FAKE On this example the lines are made of black dots and are directly intermixed with the blue, red, yellow and green dots.
2.1 Green-Dot Test
Within the green dot on the back of the card, you can find a yellow spot. Within this yellow spot, there are four red dots in an L-shape. In addition, the green dot has to be surrounded by a saturated black circle. Also check the previous test about print quality.
REAL You can clearly see the four red dots in an L-shaped formation inside the bright spot.
FAKE There is not a single red dot inside the bright spot.
2.2 Print Layer
We have learned this before: Cards are printed in various layers, and you can see those with your magnifying glass. The black card frame on the front, the mana cost of the card, the set symbol and its text are printed at the end of the printing process.
REAL There’s a clear distinction between the background and the other layers. No colorful dots are visible inside the black frame or the mana symbol.
FAKE Colorful dots are visible behind the black card frame and are mingled with the edge of the mana symbol.
2.3 Rosette pattern
The pattern of the printed dots has to be even and not blurry. Again, the type of print used can be seen with a magnifying glass.
REAL As you can see on this example, the dots and lines are sharp as a knife. In addition, the framing of the text very easily distinguished from the rosette pattern.
FAKE The dots have different sizes, are very blurry, and the color is not as saturated than on the real card. The dots don’t seem to have a clear pattern and are scattered randomly.
3. Light test – direct & indirect
You have to compare the card in question with a similar, known, authentic card. On the one hand you check how opaque the card is and on the other hand you check the reflection with a black light.
It is important to compare the suspected fake with a card from the same set and color. Skipping this step can easily result in a false positive.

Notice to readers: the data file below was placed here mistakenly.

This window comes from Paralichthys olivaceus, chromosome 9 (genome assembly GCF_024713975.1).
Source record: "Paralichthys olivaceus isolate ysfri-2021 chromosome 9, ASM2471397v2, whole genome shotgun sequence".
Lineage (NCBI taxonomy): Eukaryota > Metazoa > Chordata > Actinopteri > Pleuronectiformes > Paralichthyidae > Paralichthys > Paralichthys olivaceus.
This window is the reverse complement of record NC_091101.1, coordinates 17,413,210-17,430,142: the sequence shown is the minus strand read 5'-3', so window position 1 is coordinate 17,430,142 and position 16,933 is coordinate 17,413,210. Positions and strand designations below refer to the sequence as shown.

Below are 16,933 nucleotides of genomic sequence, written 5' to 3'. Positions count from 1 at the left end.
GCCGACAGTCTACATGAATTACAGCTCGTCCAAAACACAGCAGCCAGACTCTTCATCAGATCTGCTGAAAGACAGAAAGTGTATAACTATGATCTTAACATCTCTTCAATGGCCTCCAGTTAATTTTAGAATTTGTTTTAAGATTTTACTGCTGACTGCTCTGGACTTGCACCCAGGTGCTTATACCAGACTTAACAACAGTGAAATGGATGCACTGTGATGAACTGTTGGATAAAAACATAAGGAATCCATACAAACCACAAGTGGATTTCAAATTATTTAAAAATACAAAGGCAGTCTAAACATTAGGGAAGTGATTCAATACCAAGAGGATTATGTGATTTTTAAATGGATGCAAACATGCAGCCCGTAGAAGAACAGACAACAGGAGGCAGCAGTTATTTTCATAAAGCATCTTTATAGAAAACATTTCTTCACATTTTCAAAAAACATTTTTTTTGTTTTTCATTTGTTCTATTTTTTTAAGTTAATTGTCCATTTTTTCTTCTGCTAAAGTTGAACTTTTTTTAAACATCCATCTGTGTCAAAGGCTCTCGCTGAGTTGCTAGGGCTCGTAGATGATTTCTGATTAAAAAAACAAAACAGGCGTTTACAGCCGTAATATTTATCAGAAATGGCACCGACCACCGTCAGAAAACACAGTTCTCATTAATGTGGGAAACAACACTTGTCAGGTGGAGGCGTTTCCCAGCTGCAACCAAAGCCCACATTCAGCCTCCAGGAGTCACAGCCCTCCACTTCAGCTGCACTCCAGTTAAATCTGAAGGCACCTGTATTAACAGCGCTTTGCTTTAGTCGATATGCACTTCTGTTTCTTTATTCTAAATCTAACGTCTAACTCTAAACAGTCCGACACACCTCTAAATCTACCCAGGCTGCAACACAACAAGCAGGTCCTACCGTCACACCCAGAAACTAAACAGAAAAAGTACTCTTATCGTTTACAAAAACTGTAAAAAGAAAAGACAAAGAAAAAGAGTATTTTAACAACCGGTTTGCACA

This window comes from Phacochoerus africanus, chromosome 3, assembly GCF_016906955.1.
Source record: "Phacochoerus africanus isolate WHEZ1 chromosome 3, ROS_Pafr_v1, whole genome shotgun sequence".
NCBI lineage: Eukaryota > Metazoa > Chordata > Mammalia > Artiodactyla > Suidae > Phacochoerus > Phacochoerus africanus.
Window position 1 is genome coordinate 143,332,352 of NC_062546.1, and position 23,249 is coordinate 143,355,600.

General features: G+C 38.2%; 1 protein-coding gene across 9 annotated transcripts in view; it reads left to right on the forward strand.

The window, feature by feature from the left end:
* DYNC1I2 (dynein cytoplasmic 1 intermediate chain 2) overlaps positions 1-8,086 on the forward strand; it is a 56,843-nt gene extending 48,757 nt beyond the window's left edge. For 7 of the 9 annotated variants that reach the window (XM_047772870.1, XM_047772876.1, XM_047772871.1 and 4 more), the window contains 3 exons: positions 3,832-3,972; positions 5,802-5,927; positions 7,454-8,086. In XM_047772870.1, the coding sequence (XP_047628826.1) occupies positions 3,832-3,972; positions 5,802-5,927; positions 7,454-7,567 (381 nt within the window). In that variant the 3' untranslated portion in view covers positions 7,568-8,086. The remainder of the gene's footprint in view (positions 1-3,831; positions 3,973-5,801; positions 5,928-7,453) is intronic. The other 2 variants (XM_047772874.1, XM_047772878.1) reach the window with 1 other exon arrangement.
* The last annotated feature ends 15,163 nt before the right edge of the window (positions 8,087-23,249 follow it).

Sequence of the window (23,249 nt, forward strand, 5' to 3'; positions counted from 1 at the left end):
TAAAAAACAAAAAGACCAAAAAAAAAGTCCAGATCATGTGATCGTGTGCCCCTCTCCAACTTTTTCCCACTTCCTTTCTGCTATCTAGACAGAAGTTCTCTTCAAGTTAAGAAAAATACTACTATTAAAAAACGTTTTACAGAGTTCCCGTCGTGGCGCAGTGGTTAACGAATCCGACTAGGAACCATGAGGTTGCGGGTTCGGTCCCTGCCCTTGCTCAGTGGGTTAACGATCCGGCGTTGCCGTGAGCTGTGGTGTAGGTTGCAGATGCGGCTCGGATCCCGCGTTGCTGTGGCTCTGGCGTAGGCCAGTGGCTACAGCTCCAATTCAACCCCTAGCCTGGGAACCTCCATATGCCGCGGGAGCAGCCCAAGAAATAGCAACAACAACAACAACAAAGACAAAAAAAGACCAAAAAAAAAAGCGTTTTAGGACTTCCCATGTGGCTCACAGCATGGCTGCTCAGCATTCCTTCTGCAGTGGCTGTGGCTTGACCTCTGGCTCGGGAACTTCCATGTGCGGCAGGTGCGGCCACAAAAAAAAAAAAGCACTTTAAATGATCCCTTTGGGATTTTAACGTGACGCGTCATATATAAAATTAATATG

3.1 Light Permeability
The suspected fake should, if real, let through the same amount of light as a genuine MtG card. The light cone should be even and show both sides of the card in it.
A lot of fakes are opaque and almost let no light through. In some, but a lot rarer cases, the fake lets through more light than an authentic card. In both cases, the fake fails our test.
REAL These are all real cards, but you can see there are huge differences in how the light is let through. This all depends on the age of the card, the colors on the front side and if it has a blue core (most cards have it, some, like a print run from Ice Age does not).
Therefore, it is very important that you always compare two identical cards (same name, same set) with each other in order to identify the fake with this light test.
FAKE All of these cards are fakes and as you can see, they also show many different results under the flashlight test. The biggest takeaway from these examples is, that the light that gets through is oftentimes very dim, or it can also be very bright.
3.2 Reflection Using Black Light
Magic: The Gathering cards are printed on paper that responds to UV-light. Meeting a UV-light source will make it shine. The only exception to this rule is the so-called “Alternate 4th Edition”. This set was printed on a different, non UV-light responsive, paper.
To conduct this test, you have to compare the questionable card with an authentic one. In a high percentage of cases, a fake card is not responsive to the black light at all and fails the test. In our example, we use’d a Winzwon UV Black Light Flashlight.
REAL The backs of the cards are almost reflecting no light except for the Logo, Symbols and frames. They are shining in a bright blue depending on the angle of the light source.
FAKE The counterfeits cards are reflecting the light in a very different way. It almost looks like the source of the light is a regular flashlight and not a black light. That said, one example comes very close to the reflection of a real card.
Check out our Instagram
We made a couple of short videos of some tests for our Instagram.
Grading trading cards is one of the most important activities that we as a business do. Our team is evaluating thousands of Magic cards each day. The spectrum of cards we grade on a daily basis ranges from the latest set's mundane Commons to highlights like Black Lotus from Beta.